5th Metatarsal Fractures: Symptoms, Diagnosis, and Treatment
by Pearson Huggins, OMSII
A fifth metatarsal fracture is a break located in the long, laterally located tubular bone of the forefoot that is attached to the small toe. Fractures of this bone can occur due to direct injury to the outside of the foot or can occur over time. Fractures that occur over a period of time due to overuse are termed “stress fractures.” Patients experiencing tenderness, swelling and pain on the outside of the foot may have suffered a fifth metatarsal fracture. In addition, hesitancy with weight-bearing can contribute to the diagnosis. Treatment options include conservative and surgical methods; however, the type of care varies depending on the patient and the nature of the fracture.
Anatomy and Classification: The foot is a complex structure that has a role in weight bearing and walking. It is composed of seven tarsal (ankle) bones, five metatarsals, and fourteen phalanges. The metatarsals are responsible for bridging the distance between the tarsal bones and phalanges. The metatarsals are numbered 1-5 beginning with the great toe. Therefore, the 5th metatarsal is located on the lateral side of the foot. Fractures of the 5th metatarsal can be classified into three categories including:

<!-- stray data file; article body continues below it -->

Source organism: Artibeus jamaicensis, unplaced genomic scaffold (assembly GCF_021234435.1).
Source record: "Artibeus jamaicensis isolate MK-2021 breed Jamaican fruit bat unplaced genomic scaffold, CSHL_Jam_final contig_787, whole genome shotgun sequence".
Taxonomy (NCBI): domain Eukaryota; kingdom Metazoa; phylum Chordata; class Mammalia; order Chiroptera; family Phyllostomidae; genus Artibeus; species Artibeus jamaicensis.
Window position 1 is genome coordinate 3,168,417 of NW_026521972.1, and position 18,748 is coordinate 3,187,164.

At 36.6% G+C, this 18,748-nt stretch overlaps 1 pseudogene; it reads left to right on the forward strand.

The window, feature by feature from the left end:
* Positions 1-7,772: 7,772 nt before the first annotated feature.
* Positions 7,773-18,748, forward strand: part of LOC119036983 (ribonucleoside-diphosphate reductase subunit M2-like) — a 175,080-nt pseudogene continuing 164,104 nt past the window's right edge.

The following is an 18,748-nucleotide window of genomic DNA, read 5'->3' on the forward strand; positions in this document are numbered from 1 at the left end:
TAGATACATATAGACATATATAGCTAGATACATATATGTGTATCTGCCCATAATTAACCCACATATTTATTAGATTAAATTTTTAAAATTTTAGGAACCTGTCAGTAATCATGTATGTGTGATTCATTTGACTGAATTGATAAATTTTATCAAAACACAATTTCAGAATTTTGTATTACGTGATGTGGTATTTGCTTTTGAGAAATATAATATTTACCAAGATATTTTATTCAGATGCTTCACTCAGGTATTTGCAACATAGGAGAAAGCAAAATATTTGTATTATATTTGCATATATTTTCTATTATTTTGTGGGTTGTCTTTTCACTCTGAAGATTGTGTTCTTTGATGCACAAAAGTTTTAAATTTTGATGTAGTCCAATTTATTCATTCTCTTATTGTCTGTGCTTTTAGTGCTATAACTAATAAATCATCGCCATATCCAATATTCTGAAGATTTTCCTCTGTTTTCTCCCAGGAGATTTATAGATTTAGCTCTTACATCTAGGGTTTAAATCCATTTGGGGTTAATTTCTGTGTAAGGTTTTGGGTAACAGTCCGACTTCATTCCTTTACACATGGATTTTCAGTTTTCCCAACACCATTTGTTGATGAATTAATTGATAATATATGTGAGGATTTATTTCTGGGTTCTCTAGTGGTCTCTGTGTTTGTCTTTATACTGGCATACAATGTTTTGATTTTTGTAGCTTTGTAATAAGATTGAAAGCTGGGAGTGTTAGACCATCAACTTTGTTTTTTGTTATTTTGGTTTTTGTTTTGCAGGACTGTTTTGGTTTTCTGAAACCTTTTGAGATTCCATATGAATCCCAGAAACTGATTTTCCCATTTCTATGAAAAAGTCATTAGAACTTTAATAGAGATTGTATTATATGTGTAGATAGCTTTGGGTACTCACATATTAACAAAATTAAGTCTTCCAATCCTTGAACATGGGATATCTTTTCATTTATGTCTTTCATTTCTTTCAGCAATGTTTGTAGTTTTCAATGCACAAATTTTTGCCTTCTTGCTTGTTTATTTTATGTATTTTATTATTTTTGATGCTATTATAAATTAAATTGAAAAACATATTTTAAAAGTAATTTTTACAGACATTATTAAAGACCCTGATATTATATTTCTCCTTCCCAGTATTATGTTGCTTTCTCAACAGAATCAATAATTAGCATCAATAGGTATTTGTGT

Tuberosity Avulsion Fracture (Dancer’s Fracture) – A fracture that occurs when the ligaments and tendons that attach to the head of the 5th metatarsal pull off a part of the bone. Its name originates from its association with dancers who often sustain this injury when excessively twisting or rotating the foot and ankle.
Jones Fracture – A fracture that occurs between the head and shaft of the 5th metatarsal. These fractures have a high frequency of non-union due to their poor blood supply and may require surgery.
Diaphyseal (Shaft) Fracture – A fracture of the 5th metatarsal occurring in the shaft of the bone.
How will the doctor assess my foot? From the moment you take your first step into the office, your physician will begin to assess the injury by observing your gait. Once in the exam room, your doctor will evaluate your range of motion and sensation to the lateral foot. X-rays will also be ordered in order to confirm a fracture and classify it accordingly.
Treatment and Recovery: Fortunately, 5th metatarsal fractures can often be treated conservatively without the need for surgery. In a typical Jones fracture, patients may be placed in a boot and instructed to remain in a non-weight bearing state for 6 weeks. Contrarily, if the patient is an athlete, surgery may be indicated to ensure proper fracture union and to decrease the healing time. In addition, dancer’s fractures tend to follow the same non-operative treatment pattern as Jones fractures. Lastly, shaft fractures can be treated conservatively, but may require surgery if the bone fragments are displaced. Regardless of the form of treatment, the physician may order additional x-rays to ensure proper bone healing.